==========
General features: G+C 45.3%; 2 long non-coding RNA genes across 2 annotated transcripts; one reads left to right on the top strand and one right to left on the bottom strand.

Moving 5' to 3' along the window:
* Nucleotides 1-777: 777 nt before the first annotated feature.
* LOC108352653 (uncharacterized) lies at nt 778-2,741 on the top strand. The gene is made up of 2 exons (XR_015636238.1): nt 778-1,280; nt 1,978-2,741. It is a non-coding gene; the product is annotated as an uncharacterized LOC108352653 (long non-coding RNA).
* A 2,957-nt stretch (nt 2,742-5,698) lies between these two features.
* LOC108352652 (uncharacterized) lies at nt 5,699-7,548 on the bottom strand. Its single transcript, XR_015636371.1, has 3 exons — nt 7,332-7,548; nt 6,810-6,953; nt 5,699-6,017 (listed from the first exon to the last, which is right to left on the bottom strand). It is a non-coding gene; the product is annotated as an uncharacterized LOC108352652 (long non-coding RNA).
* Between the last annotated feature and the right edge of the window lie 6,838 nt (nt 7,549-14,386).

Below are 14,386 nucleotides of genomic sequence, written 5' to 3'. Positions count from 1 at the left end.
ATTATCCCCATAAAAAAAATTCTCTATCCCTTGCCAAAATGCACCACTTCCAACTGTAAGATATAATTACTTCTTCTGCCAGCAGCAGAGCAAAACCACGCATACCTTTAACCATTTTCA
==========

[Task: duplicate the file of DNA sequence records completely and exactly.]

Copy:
General features: G+C 45.3%; 2 long non-coding RNA genes across 2 annotated transcripts; one reads left to right on the top strand and one right to left on the bottom strand.

Moving 5' to 3' along the window:
* Nucleotides 1-777: 777 nt before the first annotated feature.
* LOC108352653 (uncharacterized) lies at nt 778-2,741 on the top strand. The gene is made up of 2 exons (XR_015636238.1): nt 778-1,280; nt 1,978-2,741. It is a non-coding gene; the product is annotated as an uncharacterized LOC108352653 (long non-coding RNA).
* A 2,957-nt stretch (nt 2,742-5,698) lies between these two features.
* LOC108352652 (uncharacterized) lies at nt 5,699-7,548 on the bottom strand. Its single transcript, XR_015636371.1, has 3 exons — nt 7,332-7,548; nt 6,810-6,953; nt 5,699-6,017 (listed from the first exon to the last, which is right to left on the bottom strand). It is a non-coding gene; the product is annotated as an uncharacterized LOC108352652 (long non-coding RNA).
* Between the last annotated feature and the right edge of the window lie 6,838 nt (nt 7,549-14,386).

Below are 14,386 nucleotides of genomic sequence, written 5' to 3'. Positions count from 1 at the left end.
ATTATCCCCATAAAAAAAATTCTCTATCCCTTGCCAAAATGCACCACTTCCAACTGTAAGATATAATTACTTCTTCTGCCAGCAGCAGAGCAAAACCACGCATACCTTTAACCATTTTCA